Pub/Sub with envelope

A typical use for ZeroMQ multipart messages is to implement the message envelope concept.

A message envelope is a place where we store additional information related to the message but not explicitly part of it, as could be an address.

In the publisher/subscriber pattern context, an envelope, seen as the first frame of the multipart message, has the interesting property of being the only area filtered by the subscriber.

Let see a publisher that sends indefinitely a couple of multipart messages per second:
zmq::context_t context(1);
zmq::socket_t publisher(context, ZMQ_PUB);
publisher.bind("tcp://*:5563");

std::string aEnv("A"); // 1
std::string aCon("This is A message");
std::string bEnv("B");
std::string bCon("This is B message");

while(true)
{
std::cout << '.'; // 2

zmq::message_t ma1((void*)aEnv.c_str(), aEnv.length(), NULL); // 3
zmq::message_t ma2((void*)aCon.c_str(), aCon.length(), NULL);
publisher.send(ma1, ZMQ_SNDMORE); // 4
publisher.send(ma2); // 5

zmq::message_t mb1((void*)bEnv.c_str(), bEnv.length(), NULL);
zmq::message_t mb2((void*)bCon.c_str(), bCon.length(), NULL);
publisher.send(mb1, ZMQ_SNDMORE);
publisher.send(mb2);

boost::this_thread::sleep(boost::posix_time::seconds(1)); // 6
}

1. We are going to send this couple of messages, envelope and content as defined here, all over again.
2. Some feedback to show that the server is actually alive.
3. We use the ZeroMQ zero-copy idiom, the data sent is actually stored in the C++ std::string.
4. The envelope is marked as frame of a multipart message.
5. The content is marked as last frame in a message.
6. Take a sleep, using boost to be more portable.

And here is the C++ code for the subscribers:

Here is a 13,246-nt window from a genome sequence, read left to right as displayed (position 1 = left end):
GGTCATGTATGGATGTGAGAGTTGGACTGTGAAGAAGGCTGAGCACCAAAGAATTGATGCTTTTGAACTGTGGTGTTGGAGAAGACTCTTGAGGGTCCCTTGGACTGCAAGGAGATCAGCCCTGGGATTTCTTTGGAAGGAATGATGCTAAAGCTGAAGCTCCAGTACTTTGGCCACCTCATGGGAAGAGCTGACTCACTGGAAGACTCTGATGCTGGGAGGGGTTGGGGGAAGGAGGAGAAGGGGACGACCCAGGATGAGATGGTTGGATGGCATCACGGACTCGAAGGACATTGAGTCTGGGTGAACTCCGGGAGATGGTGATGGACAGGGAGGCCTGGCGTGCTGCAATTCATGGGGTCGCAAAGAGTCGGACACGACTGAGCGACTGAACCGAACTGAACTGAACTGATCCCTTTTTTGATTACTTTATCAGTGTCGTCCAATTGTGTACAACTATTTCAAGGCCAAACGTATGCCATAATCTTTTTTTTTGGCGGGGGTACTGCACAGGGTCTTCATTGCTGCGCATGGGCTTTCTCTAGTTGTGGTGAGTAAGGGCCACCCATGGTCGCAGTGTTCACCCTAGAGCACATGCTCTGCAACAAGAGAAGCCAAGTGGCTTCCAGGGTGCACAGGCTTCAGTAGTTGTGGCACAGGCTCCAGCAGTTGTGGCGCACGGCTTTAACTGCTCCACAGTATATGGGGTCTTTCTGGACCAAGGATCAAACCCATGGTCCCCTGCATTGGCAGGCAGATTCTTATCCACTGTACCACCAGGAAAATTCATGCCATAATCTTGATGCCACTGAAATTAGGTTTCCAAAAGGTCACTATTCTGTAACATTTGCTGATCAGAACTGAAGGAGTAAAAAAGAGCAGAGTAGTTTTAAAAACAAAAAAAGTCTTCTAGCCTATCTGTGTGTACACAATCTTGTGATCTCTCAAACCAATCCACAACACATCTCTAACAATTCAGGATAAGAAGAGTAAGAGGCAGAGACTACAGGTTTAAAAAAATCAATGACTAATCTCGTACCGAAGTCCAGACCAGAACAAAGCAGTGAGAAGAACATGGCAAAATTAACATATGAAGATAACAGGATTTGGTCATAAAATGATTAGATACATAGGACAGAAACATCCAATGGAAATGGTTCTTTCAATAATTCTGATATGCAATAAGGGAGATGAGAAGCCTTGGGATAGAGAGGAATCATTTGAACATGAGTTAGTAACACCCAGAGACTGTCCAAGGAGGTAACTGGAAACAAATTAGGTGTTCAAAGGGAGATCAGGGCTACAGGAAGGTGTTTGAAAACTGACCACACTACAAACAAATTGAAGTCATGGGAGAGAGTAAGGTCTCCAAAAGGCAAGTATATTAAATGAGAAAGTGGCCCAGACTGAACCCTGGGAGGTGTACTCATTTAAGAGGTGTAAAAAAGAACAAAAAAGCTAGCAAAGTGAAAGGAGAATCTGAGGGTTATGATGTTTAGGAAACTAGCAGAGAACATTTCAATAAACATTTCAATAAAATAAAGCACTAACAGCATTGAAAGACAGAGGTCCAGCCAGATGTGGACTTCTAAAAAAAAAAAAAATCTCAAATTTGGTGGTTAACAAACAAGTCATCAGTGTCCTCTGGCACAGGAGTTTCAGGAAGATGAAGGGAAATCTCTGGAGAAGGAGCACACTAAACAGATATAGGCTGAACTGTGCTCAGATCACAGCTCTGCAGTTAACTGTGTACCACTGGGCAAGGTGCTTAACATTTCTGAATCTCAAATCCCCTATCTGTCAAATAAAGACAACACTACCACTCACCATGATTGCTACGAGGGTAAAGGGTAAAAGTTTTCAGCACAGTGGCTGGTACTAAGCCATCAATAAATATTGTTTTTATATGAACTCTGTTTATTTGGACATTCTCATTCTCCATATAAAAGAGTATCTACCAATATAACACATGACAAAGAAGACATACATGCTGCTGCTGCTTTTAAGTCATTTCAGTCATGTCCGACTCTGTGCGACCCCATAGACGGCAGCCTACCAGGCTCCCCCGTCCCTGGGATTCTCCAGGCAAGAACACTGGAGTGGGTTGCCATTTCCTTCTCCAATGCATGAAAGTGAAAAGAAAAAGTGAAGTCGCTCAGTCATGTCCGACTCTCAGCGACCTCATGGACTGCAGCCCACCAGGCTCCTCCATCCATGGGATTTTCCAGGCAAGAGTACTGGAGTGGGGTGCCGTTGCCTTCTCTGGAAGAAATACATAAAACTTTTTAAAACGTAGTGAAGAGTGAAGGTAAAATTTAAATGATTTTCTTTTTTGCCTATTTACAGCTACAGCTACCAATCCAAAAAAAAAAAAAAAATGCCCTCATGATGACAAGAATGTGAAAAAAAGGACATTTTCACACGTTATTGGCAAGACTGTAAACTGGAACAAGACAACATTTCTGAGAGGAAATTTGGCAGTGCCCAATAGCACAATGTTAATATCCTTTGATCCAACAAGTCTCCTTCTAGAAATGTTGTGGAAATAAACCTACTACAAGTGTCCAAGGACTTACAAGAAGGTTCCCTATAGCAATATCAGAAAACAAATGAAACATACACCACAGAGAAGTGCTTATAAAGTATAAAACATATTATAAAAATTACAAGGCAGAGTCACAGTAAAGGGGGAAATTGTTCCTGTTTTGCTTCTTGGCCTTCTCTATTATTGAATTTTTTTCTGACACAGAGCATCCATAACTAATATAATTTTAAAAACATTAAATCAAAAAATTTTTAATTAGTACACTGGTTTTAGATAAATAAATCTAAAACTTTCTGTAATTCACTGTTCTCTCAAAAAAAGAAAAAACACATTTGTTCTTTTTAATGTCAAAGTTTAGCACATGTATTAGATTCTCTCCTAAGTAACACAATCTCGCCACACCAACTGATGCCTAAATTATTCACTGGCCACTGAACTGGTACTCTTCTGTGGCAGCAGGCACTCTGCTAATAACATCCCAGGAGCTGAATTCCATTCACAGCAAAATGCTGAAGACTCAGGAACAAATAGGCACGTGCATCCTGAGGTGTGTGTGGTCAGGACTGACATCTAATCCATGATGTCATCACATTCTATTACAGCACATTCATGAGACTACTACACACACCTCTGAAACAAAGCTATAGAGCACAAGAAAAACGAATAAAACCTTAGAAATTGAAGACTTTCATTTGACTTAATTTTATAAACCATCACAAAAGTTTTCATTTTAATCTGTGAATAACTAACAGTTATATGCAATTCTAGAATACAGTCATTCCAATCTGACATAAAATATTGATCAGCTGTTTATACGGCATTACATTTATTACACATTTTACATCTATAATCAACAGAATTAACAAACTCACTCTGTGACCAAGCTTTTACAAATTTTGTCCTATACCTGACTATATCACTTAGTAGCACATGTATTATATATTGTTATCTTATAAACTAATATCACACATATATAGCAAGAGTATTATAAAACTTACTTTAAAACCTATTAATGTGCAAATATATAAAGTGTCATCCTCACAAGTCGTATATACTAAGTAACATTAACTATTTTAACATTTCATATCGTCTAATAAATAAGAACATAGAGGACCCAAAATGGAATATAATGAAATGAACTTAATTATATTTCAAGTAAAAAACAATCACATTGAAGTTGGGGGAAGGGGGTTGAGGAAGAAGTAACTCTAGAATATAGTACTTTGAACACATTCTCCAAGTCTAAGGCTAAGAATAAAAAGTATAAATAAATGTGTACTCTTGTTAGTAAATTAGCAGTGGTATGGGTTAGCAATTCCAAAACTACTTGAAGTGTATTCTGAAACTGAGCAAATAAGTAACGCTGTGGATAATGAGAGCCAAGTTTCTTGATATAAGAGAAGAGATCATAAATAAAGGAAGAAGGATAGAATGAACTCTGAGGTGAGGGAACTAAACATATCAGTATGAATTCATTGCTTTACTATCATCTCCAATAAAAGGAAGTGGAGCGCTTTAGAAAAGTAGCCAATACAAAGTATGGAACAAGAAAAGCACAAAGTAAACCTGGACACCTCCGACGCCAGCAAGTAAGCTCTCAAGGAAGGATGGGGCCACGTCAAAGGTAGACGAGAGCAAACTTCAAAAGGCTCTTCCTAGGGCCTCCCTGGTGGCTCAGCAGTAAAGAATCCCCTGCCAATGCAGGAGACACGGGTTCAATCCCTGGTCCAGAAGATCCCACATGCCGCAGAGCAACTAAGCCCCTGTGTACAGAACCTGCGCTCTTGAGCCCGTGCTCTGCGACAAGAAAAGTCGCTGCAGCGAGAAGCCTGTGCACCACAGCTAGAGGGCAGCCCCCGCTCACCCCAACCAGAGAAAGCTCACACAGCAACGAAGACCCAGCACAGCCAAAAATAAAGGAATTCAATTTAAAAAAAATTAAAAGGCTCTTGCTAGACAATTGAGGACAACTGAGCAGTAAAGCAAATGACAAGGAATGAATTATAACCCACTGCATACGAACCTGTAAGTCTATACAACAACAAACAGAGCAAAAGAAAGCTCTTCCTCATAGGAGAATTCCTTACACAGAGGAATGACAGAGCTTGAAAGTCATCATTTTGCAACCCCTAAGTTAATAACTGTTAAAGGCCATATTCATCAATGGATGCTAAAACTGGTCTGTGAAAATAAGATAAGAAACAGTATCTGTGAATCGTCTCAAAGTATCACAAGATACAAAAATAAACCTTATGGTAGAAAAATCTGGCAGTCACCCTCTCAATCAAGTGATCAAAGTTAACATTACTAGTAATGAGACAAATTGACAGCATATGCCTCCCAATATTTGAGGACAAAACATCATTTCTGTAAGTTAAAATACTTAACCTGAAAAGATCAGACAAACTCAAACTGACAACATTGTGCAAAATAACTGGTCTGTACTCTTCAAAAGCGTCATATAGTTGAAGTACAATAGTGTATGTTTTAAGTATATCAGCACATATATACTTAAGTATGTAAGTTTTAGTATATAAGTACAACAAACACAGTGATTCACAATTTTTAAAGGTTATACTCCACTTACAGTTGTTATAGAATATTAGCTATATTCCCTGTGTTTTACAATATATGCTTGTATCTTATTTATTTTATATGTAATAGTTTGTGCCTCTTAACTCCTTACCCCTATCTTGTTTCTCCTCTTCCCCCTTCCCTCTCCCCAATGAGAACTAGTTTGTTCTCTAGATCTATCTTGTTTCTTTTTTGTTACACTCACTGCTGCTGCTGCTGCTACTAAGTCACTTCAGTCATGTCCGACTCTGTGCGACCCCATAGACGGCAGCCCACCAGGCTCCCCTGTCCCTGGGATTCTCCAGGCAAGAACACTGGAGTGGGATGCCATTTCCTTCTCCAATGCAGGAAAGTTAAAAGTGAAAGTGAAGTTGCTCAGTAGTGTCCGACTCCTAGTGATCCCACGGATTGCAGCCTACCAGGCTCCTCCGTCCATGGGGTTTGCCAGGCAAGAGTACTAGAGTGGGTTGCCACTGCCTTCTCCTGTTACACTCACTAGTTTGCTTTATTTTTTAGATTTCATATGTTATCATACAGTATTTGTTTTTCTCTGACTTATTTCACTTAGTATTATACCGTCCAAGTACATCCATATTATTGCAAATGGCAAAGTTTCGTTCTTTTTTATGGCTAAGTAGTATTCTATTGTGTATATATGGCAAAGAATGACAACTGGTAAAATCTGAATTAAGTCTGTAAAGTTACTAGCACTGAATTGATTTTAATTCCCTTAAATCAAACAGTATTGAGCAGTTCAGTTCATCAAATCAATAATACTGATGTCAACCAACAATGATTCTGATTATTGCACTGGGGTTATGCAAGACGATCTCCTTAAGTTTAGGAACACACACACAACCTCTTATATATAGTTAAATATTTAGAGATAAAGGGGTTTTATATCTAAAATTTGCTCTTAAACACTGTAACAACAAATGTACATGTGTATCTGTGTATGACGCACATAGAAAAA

zmq::context_t context(1);
zmq::socket_t subscriber(context, ZMQ_SUB);
subscriber.connect("tcp://localhost:5563");
subscriber.setsockopt(ZMQ_SUBSCRIBE, filter, strlen(filter)); // 1

while(true)
{
zmq::message_t envelope;
zmq::message_t content;
subscriber.recv(&envelope); // 2
subscriber.recv(&content); // 3

std::cout << "Envelope: ";
dumpMessage(envelope); // 4
std::cout << " content: ";
dumpMessage(content);
}

1. As a filter is expected a C-string that could be passed to the client as an argument from the command line.
2. The client is pending on its SUB socket, waiting for a message that matches with its filter. Remember that multipart messages are managed atomically, and the filtering works accordingly. So if no match is found in the envelope, the complete multipart message is discarded, as one would expect.
3. We know that the message is made by two frames, so we simply get the second one. Usually we should implement a more robust check on the RCVMORE socket option to ensure that there actually is next frame, before receiving it. See the post on multipart messages for details.
4. Since a message data is not a real C-string, missing the terminating NUL character, we need a utility function to print it, something like this:
void dumpMessage(zmq::message_t& msg)
{
std::for_each((char*)msg.data(), (char*)msg.data() + msg.size(),
[](char c){ std::cout << c;});
std::cout << std::endl;
}

In the Z-Guide you'll find more on this issue and the original C source code on which I have based this example.

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